Monday, January 6, 2014

A Kingdom of Ice-olation...

Since my girls have first seen Frozen, they've gotten dolls, watched countless video clips of the songs on YouTube, sang along to the soundtrack on a repeat loop, acted out the entire movie, and yes gone back to see in in the theater again.  The girls are a little obsessed - they want TO BE Princess Anna and Queen Elsa.
If you haven't seen it - and even if you are not typically a Disney fan - I implore you to go ahead and watch this video of Queen Elsa singing "Let it Go."  It's a gorgeous song sung by Idina Menzel and the visuals are just AMAZING!  Go ahead, I'll wait.


Wow, right?  I still have visions of some kind of a Frozen quilt bopping around in my head, but I knew that I needed to get the sewing machine going sooner when I started getting written messages left around the house:

 "Elsa's Kingdom" at the entrance to her room

For those of you who don't speak Kindergartener, the ball reads (left to right) 
"From Frozen / This ball is for me and my sister / Name: Elsa and Anna"

Since they saw the movie, older sis was all about Queen Elsa and little sis wanted to be Princess Anna, which is actually pretty spot on to both of their personalities.  So I decided to tackle costumes for both of them.  Considering how much detail is on Anna's dress, I wanted to be easy on myself and create Elsa's Snow Gown first.

I didn't have any patterns that really looked similar, so I made a franken-pattern with the skirt from the Scientific Seamstress's Simply Sweet Dress and the top from her Portrait Peasant Top.  It's hard to tell from the pictures, but the aqua fabric for the skirt glitters and shimmers and the lavender fabric has little iridescent spots all over it.  I sewed the top and bottom together and had a perfect "under" dress.

The real beast of the project was creating the corset-ish overlay (I realize that I am butchering seamstress/costume language but I'm not a garment sewer and can't speak the lingo!  Sorry!)  It has a sweetheart neckline, a v-shaped waistline, and the sequins/beading looks more square/rectangular.

It took a couple tries with muslin to create the right shaped pattern piece that would lie over the peasant top's arm seams correctly while still creating the perfect arches and points in front.  Add in the fact that the fabric I chose could only be ironed for 5 seconds (through a pressing cloth) before starting to melt, was thin like tissue paper behind the sequins and hard to get through my machine without dragging and puckering, and I was kicking myself for thinking this dress would be easy.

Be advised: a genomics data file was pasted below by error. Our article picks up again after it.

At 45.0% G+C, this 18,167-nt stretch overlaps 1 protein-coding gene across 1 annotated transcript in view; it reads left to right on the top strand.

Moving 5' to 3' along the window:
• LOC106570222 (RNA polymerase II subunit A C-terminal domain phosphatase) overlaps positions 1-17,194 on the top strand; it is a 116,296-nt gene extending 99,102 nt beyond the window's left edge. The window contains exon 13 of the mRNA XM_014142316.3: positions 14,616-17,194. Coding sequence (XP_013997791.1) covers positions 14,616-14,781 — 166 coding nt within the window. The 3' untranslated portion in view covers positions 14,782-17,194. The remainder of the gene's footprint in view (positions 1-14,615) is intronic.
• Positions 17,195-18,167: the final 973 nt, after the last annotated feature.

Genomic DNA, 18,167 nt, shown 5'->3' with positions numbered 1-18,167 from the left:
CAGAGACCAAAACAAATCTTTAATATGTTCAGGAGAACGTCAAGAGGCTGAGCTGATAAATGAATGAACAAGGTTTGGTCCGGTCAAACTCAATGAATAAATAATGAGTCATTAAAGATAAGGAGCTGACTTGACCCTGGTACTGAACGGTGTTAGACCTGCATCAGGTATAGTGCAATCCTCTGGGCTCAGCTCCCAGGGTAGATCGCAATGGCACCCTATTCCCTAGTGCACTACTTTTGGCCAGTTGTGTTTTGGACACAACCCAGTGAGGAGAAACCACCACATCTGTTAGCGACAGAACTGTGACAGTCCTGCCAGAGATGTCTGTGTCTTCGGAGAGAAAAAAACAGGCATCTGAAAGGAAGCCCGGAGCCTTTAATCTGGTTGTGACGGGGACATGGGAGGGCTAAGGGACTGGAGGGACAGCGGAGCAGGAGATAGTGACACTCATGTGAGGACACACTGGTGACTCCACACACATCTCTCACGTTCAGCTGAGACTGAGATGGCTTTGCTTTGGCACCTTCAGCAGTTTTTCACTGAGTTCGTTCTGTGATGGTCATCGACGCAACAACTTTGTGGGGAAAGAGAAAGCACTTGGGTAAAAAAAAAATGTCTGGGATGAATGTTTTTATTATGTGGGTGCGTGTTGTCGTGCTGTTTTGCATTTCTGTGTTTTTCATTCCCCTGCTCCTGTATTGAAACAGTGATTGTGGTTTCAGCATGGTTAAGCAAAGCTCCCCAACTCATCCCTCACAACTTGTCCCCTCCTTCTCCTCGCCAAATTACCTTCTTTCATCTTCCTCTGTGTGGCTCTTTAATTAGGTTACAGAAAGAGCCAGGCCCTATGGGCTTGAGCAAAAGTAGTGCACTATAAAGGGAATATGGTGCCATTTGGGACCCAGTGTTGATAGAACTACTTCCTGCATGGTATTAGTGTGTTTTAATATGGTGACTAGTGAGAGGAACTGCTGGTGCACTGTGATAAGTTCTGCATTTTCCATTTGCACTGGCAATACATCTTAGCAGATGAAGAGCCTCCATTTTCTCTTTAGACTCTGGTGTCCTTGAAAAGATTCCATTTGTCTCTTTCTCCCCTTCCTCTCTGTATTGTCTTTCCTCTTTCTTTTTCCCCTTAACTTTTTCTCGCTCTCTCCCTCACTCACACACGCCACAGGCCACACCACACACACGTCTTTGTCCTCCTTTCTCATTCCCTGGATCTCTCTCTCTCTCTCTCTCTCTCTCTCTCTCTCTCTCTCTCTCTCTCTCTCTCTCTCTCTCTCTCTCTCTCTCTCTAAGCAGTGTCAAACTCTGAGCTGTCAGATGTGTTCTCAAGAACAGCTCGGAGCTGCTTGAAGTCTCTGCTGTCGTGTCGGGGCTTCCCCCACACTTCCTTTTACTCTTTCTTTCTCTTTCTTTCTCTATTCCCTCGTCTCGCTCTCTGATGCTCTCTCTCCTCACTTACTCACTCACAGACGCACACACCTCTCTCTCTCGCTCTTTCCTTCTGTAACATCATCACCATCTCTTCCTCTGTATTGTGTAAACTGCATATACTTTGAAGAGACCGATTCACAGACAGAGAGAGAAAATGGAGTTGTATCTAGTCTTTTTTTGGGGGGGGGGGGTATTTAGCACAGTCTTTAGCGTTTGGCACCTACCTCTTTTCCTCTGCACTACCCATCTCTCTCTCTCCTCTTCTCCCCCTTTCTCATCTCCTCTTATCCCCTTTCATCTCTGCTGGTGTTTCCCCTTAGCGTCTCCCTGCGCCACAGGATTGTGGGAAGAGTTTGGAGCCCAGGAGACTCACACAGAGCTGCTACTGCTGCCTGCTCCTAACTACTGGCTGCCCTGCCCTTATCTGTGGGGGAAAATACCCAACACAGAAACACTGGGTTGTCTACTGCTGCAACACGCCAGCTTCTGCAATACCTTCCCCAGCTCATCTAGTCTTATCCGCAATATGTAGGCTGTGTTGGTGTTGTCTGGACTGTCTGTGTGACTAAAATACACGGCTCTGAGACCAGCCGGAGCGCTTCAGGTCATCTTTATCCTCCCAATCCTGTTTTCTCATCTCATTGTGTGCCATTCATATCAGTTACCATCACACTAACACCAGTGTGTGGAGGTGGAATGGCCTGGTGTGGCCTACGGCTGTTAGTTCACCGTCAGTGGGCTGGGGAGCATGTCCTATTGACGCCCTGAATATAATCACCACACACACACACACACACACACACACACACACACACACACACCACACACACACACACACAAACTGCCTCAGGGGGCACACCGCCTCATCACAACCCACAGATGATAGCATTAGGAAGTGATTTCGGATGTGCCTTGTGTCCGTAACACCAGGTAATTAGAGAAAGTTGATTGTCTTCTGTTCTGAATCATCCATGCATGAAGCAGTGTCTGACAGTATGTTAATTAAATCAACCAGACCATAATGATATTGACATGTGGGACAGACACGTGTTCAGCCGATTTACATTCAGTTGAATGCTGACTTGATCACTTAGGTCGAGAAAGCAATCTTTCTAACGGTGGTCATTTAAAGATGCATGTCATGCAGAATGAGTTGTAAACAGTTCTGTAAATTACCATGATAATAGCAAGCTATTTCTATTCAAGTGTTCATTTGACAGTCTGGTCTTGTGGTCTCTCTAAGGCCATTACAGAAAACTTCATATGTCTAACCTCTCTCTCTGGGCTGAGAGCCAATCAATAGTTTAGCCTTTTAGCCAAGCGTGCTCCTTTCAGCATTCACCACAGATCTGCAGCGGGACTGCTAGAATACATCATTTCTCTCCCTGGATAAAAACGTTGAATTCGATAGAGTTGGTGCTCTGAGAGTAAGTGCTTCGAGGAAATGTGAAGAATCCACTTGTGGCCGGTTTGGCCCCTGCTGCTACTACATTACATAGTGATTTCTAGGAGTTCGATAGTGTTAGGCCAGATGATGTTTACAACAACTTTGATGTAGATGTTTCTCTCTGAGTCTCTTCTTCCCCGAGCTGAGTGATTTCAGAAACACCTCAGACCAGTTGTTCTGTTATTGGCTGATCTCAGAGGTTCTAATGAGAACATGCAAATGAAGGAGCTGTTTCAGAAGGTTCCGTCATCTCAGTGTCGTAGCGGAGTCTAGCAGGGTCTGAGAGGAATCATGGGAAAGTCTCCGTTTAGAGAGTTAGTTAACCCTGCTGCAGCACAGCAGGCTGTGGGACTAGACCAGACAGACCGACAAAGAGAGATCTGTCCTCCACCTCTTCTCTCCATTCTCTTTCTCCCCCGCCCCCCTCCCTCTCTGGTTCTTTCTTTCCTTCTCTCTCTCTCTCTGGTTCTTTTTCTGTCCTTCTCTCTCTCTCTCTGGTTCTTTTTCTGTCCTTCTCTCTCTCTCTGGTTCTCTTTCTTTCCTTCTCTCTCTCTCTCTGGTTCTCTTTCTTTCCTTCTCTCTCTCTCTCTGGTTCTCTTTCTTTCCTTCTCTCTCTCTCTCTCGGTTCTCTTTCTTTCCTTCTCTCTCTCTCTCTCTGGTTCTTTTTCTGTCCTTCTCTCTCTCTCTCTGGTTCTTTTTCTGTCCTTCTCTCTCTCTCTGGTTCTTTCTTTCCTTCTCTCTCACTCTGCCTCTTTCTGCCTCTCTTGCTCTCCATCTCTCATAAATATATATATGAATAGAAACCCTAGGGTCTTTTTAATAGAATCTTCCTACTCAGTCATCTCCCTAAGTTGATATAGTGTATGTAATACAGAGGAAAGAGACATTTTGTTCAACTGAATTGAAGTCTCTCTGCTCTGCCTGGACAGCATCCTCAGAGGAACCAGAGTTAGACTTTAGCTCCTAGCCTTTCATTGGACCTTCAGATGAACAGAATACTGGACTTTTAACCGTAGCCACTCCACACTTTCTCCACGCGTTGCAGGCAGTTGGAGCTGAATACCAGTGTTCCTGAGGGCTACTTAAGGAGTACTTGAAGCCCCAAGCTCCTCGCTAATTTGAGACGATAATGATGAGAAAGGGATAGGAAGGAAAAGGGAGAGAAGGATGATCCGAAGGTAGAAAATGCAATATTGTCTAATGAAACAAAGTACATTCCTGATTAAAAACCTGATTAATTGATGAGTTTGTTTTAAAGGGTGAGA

Thankfully once it started to work, it worked beautifully!  I hand stitched the sweetheart neckline onto the peasant top so that it wouldn't move around too much while she was playing in it.  Because a velcro closure would have easily ripped the delicate fabric, I sewed on hook and eyes instead.  Right now the costume fits her on the very tightest row of eyes, so she's got room to grow and be Elsa for a good long while!

The cape/train stretches from armpit to armpit on Elsa's gown.  I took an entire length of silver beaded sheer fabric and (after finishing off the raw edges with a zigzag stitch) gathered one end until it measured the same width on the underdress and sewed it on.

When the top is fastened in place, it completely covers over the raw gathered edge of the train and keeps it from weighing down the neckline too much.

Glitter is all over every surface and I don't know if I'll ever manage to get the dress off of her...and it's completely worth it!  I even managed to get her out in a typical New England snowstorm to get a few truly Frozen photos - she was well rewarded with hot chocolate afterwards.

Over the next week, I'll be going back and forth working on little sis's Anna costume as well as my Riley Blake challenge, so stay tuned!

Linking up:


  1. Gorgeous princess dress, I'm sure your daughter loved it.

  2. Frozen is for sure full of quilty inspiration. I love the Elsa costume. Looks pretty on your daughter.

  3. How precious. The dress turned out adorable. I can't wait to see the second dress.

  4. What an amazing Mom you are! My limit is buying the soundtrack so they can sing it over and over (I might be singing right along with them LOL)

  5. You may not have the seamstress lingo,but you have the talent to make clothing. Your daughter's face is so precious and she looks beautiful in her Elsa dress!

  6. You are one fantastic Mom and your daughters will remember these perfect outfits long into their adulthood. You are *awesome*!

  7. What a labor of love. It is obvious she is thrilled, and your photographs will keep this memory alive.

  8. Wow, beautiful! My girls loved it too, as did I! We've now seen it twice as well!

  9. You are an awesome mom. You have provided your daughter with an enchanted childhood, what a lucky girl.